The CONAN character was created in 1929 by Robert Howard. But the character remained relatively dormant until the 1950’s, when L. Sprague deCamp, a contemporary author, rediscovered and began writing books featuring CONAN THE BARBARIAN. Many of deCamp’s works were illustrated by Frank Frazetta. In 1970, the Howard estate licensed Marvel Comics to publish a series of comic books featuring CONAN THE BARBARIAN.
To avoid litigation over who had rights in CONAN THE BARBARIAN, the Howard estate and deCamp united their interests in the CONAN character in 1976 and formed CPI. DeCamp is one of the two 50% shareholders of CPI. In that same year the United States Patent and Trademark Office (USPTO) granted CPI a federally registered trademark for the title “CONAN THE BARBARIAN” for comic books.
Also in this same year, Scott Leist and Jerry Strader opened “Conans Pizza”, a restaurant in Austin, Texas. The restaurant’s menus, signs, promotional material, specialty items, and general decor featured a barbarian-like man who closely resembled CPI’s CONAN character. The owners decorated the restaurant with dozens of reproductions of Frank Frazetta’s artwork, although only a few of the reproductions actually represented CONAN THE BARBARIAN.
In January 1981, CPI wrote to Conans Pizza and for the first time objected to Conans’ use of CPI’s mark. CPI demanded Conans cease using the mark. Later in 1981, Conans discontinued using much, but certainly not all, of the CONAN THE BARBARIAN indicia. It continued using “Conan” in its trade name and describing the featured pizza as “The Savage”. It removed only those Frazetta prints that actually depicted CONAN, though the remaining prints closely resembled those few that featured CONAN. CPI filed suit in March 1982, approximately 5 1/2 years after deCamp first saw Conans Pizza.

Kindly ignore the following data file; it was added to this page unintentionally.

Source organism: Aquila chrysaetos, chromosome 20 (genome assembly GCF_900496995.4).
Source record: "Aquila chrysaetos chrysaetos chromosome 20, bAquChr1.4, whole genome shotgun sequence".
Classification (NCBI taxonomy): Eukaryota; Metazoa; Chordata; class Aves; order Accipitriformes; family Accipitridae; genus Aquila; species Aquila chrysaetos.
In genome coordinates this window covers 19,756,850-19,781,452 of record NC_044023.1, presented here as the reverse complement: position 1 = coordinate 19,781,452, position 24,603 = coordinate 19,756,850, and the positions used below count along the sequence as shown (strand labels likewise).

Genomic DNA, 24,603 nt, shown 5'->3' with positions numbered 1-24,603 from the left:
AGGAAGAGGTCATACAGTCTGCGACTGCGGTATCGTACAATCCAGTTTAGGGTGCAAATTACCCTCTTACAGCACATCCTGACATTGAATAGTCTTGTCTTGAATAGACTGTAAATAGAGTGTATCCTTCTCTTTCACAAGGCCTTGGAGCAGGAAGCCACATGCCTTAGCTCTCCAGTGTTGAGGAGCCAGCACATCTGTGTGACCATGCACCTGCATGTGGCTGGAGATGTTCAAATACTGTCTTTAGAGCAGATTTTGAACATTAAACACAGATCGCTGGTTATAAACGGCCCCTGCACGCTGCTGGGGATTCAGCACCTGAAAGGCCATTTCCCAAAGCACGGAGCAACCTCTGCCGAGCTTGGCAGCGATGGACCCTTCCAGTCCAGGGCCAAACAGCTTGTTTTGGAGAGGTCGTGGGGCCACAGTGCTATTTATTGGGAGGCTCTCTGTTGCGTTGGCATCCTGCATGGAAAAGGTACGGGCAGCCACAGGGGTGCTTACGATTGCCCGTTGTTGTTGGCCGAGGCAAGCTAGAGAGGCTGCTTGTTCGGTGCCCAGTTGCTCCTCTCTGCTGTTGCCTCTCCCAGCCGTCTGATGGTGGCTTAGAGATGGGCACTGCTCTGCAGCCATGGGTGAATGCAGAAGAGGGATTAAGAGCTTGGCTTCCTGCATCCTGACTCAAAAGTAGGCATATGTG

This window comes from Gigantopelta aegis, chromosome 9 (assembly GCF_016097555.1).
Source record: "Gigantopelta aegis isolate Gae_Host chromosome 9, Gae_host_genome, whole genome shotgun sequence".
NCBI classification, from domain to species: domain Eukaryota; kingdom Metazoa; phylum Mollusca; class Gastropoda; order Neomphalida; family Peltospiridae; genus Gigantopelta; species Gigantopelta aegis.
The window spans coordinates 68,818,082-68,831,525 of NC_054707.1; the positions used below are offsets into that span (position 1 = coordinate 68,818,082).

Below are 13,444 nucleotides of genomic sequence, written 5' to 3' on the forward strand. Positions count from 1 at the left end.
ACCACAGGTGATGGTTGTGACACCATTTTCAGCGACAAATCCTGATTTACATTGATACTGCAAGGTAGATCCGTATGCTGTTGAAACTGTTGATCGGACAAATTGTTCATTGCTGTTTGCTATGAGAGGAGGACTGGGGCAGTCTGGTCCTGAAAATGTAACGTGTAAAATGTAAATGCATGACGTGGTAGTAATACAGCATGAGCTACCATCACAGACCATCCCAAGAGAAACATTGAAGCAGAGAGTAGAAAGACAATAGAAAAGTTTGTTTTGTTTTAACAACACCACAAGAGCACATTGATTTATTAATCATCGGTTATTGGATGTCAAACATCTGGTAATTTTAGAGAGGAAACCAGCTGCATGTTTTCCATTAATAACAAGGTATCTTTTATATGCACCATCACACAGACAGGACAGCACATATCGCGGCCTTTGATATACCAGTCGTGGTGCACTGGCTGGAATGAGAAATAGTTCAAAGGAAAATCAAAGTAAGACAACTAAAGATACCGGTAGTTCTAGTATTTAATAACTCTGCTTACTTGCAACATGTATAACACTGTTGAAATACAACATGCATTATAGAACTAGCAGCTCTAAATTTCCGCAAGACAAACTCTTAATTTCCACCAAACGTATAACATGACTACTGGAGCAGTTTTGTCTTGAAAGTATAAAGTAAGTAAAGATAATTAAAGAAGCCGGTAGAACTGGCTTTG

From 1976 to 1980, Conans had opened four additional “Conans Pizza” restaurants in the Austin area. In April 1980, before CPI had sent its letter objecting to the use of the name “Conans Pizza”, Conans filed with the USPTO an application for the service mark “CONANS PIZZA” for restaurant services. That application was granted by the USPTO in July 1982, after this suit had been filed. In the meantime, in January 1982, before this suit was filed but after Conans had received CPI’s letter of objection, Conans opened a Conans Pizza restaurant in San Antonio, Texas. This restaurant was the sixth in the chain and the first outside the Austin area. Conans’ combined sales from its six restaurants increased thirty-fold from 1976 to 1982, accounting for gross annual sales exceeding $3,000,000.
In its suit CPI sought injunctive relief, damages, and an accounting for profits. CPI alleged that the name Conans Pizza and Conans’ activities infringed CPI’s federally registered trademark under section 32(1) of the Lanham Trademark Act, 15 U.S.C. § 1114(1) (1982), created a false designation of origin under section 43(a) of the Lanham Act, 15 U.S.C. § 1125(a) (1982), and constituted unfair competition and misappropriation of its merchandising property under Texas common law. Conans denied each of CPI’s allegations and asserted the equitable defenses of laches and acquiescence.
Prior to trial Conans moved for partial summary judgment on CPI’s common law claim for misappropriation of a merchandising property. The district court granted the motion and dismissed this claim. The remaining issues were tried and submitted to the jury. By a special verdict, the jury found that CPI had proved all of the elements of both a trademark infringement claim under the Lanham Act and an unfair competition claim under Texas common law.